USAID Airlifts Medical Supplies to West Africa for EBOLA Response
MONROVIA, LIBERIA—The U.S. Agency for International Development (USAID) Ebola Disaster Assistance Response Team (DART) airlifted more than 135 tons of medical equipment and supplies to Liberia as part of the Agency’s efforts to combat the Ebola outbreak in West Africa. The cargo contained 107,000 sets of personal protective equipment (PPE)—face masks, medical gloves, protective goggles, boots, and aprons—to be distributed to healthcare workers providing care to Ebola patients.
USAID transported the large shipment of PPE to Liberia on two charter flights from the United States. Since the first cases of Ebola were reported in West Africa in March 2014, USAID has expanded the pipeline of medical supplies and critical commodities to the region, airlifting more than 390 metric tons of cargo. This includes 140,000 sets of PPE, 4,400 cots for Ebola patients, water treatment systems and tanks, and more than 2,200 rolls of plastic sheeting to be used in the construction of Ebola treatment units (ETUs).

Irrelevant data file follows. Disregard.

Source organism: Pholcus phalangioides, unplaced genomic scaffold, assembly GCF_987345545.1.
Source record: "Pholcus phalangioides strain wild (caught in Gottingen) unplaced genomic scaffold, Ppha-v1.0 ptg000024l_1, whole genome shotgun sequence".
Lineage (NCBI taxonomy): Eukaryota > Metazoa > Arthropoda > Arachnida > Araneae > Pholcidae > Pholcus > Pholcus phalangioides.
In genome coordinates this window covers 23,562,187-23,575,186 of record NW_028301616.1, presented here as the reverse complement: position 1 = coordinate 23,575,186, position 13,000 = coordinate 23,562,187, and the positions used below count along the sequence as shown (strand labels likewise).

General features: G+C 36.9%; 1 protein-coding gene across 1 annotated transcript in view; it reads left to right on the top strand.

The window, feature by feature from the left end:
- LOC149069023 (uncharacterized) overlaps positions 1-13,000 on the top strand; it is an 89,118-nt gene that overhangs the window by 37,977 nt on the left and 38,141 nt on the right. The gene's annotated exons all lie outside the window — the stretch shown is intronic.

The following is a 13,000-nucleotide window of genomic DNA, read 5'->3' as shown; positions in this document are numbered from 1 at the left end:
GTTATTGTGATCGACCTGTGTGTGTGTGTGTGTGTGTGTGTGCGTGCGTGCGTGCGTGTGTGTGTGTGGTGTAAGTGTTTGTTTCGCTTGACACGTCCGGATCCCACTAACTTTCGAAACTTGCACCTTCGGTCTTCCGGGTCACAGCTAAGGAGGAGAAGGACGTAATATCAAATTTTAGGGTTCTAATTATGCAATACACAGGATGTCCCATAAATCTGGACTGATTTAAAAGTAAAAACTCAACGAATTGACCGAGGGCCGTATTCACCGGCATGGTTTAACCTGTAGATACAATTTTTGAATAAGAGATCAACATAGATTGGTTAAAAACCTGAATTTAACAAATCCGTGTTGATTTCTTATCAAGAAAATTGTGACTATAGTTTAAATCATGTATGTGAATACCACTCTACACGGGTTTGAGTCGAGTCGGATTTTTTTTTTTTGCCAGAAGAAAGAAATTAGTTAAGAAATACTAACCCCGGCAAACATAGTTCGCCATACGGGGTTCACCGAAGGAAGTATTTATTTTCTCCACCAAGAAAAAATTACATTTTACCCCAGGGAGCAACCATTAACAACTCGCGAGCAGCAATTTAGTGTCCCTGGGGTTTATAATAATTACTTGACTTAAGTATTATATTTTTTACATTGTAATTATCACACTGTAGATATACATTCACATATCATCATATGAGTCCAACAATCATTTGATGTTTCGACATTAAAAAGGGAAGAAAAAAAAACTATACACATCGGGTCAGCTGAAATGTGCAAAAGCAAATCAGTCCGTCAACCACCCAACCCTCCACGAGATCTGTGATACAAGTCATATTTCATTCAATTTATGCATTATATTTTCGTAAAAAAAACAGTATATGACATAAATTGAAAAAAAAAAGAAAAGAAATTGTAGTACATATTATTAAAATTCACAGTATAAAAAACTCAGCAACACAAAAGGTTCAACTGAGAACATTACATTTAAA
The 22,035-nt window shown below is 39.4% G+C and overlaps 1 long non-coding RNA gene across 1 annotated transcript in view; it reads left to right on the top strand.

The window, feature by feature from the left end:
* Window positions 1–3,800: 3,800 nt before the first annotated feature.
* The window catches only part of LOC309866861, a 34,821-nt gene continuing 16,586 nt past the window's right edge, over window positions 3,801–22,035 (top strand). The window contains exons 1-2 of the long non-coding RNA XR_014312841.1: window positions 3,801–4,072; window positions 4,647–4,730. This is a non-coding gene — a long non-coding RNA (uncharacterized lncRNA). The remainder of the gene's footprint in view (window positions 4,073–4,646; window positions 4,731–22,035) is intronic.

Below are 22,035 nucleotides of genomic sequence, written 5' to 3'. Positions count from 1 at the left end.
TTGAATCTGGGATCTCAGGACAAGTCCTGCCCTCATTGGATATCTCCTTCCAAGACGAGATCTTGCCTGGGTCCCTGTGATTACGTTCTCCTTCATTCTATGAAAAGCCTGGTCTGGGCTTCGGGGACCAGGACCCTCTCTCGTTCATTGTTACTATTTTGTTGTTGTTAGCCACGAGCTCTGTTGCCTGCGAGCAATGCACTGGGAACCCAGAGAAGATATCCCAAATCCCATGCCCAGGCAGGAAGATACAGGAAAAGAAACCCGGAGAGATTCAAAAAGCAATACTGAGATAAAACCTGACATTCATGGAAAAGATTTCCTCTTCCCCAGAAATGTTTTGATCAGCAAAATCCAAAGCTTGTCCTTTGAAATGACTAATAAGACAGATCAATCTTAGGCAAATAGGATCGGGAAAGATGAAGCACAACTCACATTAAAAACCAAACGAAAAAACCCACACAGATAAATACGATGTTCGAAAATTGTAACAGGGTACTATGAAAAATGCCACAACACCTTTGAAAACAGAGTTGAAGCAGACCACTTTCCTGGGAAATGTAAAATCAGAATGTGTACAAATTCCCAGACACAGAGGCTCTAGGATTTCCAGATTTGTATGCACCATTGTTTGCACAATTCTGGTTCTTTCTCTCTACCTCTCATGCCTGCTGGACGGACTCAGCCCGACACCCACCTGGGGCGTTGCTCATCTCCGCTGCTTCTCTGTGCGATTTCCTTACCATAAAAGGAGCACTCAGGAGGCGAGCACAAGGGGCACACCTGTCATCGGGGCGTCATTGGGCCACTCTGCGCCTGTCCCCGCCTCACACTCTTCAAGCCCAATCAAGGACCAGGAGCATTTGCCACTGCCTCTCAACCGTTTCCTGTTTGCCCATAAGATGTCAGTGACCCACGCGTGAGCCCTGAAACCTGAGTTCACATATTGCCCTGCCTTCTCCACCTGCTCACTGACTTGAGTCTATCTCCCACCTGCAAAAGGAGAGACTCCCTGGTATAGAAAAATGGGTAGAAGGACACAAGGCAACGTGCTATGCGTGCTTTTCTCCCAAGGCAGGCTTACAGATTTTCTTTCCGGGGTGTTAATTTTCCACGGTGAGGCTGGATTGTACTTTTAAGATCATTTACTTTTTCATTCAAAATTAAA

“The United States is committed to ensuring that healthcare workers have the resources needed to safely do their jobs and save lives,” said USAID DART Leader Mia Beers. “To that end, we and the international community are making it a priority to supply Ebola treatment units with the critical commodities needed to operate.”
The United States is currently in the process of constructing 15 ETUs in Liberia; U.S. support for ETUs goes beyond construction and includes funding healthcare workers to run the ETUs, bringing in materials—such as plastic sheeting and gravel—to build them, providing generators and fuel to power them, and offering logistical support to supply ETUs with medical equipment and commodities to keep them running. In total, the United States will be providing support to 20 of the currently planned and/or operational ETUs in Liberia.
In addition, the U.S.has provided trainingforhealthcare workers, supported 65 safe burial teams now working in every county in Liberia, helped to more than double the country’s lab capacity, and supported aggressive social outreach and Ebola education campaigns. Total U.S.humanitarian assistance for the Ebola crisis now exceeds $703 million, yet the continued success of the overall U.S.response depends on a well-funded strategy. This is precisely why President Obama has requested $6.18 billion in emergency funding to enhance U.S.efforts to urgently address this crisis, and to meet the longer-term recovery and prevention needs in West Africa.
USAID Press Release